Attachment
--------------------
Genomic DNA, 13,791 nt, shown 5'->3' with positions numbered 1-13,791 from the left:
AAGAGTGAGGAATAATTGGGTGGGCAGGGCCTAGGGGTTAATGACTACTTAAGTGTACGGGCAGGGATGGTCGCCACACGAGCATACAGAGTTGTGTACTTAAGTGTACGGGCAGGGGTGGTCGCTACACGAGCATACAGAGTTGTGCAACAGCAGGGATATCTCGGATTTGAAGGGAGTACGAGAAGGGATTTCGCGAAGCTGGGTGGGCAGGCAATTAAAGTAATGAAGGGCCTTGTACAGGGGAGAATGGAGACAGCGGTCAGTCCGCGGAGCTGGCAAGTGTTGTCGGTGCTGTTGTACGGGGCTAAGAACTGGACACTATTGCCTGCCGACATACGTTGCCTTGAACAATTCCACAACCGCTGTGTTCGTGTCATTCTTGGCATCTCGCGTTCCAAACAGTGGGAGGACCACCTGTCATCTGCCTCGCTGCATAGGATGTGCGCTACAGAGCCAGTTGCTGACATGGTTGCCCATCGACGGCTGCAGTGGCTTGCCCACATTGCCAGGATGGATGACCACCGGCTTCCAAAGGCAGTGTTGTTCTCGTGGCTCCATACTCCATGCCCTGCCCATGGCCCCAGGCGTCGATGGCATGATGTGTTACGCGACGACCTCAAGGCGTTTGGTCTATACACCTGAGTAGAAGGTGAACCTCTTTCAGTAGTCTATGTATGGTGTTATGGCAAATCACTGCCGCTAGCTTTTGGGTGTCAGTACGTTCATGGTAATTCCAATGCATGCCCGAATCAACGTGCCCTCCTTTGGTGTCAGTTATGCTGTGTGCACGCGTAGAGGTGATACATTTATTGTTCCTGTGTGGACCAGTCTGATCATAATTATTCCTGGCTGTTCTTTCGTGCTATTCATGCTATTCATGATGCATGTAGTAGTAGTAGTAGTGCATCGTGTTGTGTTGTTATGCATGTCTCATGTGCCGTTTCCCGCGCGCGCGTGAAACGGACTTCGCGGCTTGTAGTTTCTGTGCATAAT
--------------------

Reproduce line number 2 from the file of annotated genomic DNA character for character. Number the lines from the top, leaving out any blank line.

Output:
AAGAGTGAGGAATAATTGGGTGGGCAGGGCCTAGGGGTTAATGACTACTTAAGTGTACGGGCAGGGATGGTCGCCACACGAGCATACAGAGTTGTGTACTTAAGTGTACGGGCAGGGGTGGTCGCTACACGAGCATACAGAGTTGTGCAACAGCAGGGATATCTCGGATTTGAAGGGAGTACGAGAAGGGATTTCGCGAAGCTGGGTGGGCAGGCAATTAAAGTAATGAAGGGCCTTGTACAGGGGAGAATGGAGACAGCGGTCAGTCCGCGGAGCTGGCAAGTGTTGTCGGTGCTGTTGTACGGGGCTAAGAACTGGACACTATTGCCTGCCGACATACGTTGCCTTGAACAATTCCACAACCGCTGTGTTCGTGTCATTCTTGGCATCTCGCGTTCCAAACAGTGGGAGGACCACCTGTCATCTGCCTCGCTGCATAGGATGTGCGCTACAGAGCCAGTTGCTGACATGGTTGCCCATCGACGGCTGCAGTGGCTTGCCCACATTGCCAGGATGGATGACCACCGGCTTCCAAAGGCAGTGTTGTTCTCGTGGCTCCATACTCCATGCCCTGCCCATGGCCCCAGGCGTCGATGGCATGATGTGTTACGCGACGACCTCAAGGCGTTTGGTCTATACACCTGAGTAGAAGGTGAACCTCTTTCAGTAGTCTATGTATGGTGTTATGGCAAATCACTGCCGCTAGCTTTTGGGTGTCAGTACGTTCATGGTAATTCCAATGCATGCCCGAATCAACGTGCCCTCCTTTGGTGTCAGTTATGCTGTGTGCACGCGTAGAGGTGATACATTTATTGTTCCTGTGTGGACCAGTCTGATCATAATTATTCCTGGCTGTTCTTTCGTGCTATTCATGCTATTCATGATGCATGTAGTAGTAGTAGTAGTGCATCGTGTTGTGTTGTTATGCATGTCTCATGTGCCGTTTCCCGCGCGCGCGTGAAACGGACTTCGCGGCTTGTAGTTTCTGTGCATAAT